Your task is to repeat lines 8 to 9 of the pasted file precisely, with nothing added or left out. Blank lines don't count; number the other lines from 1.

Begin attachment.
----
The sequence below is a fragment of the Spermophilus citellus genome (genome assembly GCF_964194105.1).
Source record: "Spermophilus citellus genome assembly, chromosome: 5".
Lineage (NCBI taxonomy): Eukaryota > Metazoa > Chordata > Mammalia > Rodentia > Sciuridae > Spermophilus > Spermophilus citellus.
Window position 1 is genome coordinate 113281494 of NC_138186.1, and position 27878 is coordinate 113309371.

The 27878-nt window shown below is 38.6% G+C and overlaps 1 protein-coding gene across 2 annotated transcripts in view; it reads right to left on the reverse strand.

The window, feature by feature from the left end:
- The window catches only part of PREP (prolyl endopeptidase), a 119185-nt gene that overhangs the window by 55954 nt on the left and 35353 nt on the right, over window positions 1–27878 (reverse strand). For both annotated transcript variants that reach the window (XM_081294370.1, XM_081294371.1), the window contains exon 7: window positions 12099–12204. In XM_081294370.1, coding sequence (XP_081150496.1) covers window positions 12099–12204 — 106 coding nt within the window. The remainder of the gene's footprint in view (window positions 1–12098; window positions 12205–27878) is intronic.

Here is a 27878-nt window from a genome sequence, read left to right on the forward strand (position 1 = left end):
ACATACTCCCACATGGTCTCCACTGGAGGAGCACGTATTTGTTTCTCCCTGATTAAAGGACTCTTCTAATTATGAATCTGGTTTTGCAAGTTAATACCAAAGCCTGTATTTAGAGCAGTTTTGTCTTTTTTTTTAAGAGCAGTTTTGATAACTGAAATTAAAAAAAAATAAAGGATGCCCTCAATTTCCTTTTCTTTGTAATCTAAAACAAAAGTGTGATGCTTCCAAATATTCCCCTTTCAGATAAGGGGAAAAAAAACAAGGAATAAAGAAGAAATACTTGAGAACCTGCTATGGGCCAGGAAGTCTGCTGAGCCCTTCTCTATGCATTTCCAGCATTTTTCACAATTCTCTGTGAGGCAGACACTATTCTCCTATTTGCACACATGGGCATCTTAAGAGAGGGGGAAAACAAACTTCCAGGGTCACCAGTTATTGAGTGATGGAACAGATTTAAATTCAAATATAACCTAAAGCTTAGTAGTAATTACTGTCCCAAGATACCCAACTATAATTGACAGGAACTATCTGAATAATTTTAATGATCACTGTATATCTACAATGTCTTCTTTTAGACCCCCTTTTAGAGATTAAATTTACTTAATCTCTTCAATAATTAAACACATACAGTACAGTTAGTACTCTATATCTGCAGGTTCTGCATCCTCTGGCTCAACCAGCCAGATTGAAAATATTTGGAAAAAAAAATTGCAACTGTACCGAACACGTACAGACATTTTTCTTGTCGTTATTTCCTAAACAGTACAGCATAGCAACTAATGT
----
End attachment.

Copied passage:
Here is a 27878-nt window from a genome sequence, read left to right on the forward strand (position 1 = left end):
ACATACTCCCACATGGTCTCCACTGGAGGAGCACGTATTTGTTTCTCCCTGATTAAAGGACTCTTCTAATTATGAATCTGGTTTTGCAAGTTAATACCAAAGCCTGTATTTAGAGCAGTTTTGTCTTTTTTTTTAAGAGCAGTTTTGATAACTGAAATTAAAAAAAAATAAAGGATGCCCTCAATTTCCTTTTCTTTGTAATCTAAAACAAAAGTGTGATGCTTCCAAATATTCCCCTTTCAGATAAGGGGAAAAAAAACAAGGAATAAAGAAGAAATACTTGAGAACCTGCTATGGGCCAGGAAGTCTGCTGAGCCCTTCTCTATGCATTTCCAGCATTTTTCACAATTCTCTGTGAGGCAGACACTATTCTCCTATTTGCACACATGGGCATCTTAAGAGAGGGGGAAAACAAACTTCCAGGGTCACCAGTTATTGAGTGATGGAACAGATTTAAATTCAAATATAACCTAAAGCTTAGTAGTAATTACTGTCCCAAGATACCCAACTATAATTGACAGGAACTATCTGAATAATTTTAATGATCACTGTATATCTACAATGTCTTCTTTTAGACCCCCTTTTAGAGATTAAATTTACTTAATCTCTTCAATAATTAAACACATACAGTACAGTTAGTACTCTATATCTGCAGGTTCTGCATCCTCTGGCTCAACCAGCCAGATTGAAAATATTTGGAAAAAAAAATTGCAACTGTACCGAACACGTACAGACATTTTTCTTGTCGTTATTTCCTAAACAGTACAGCATAGCAACTAATGT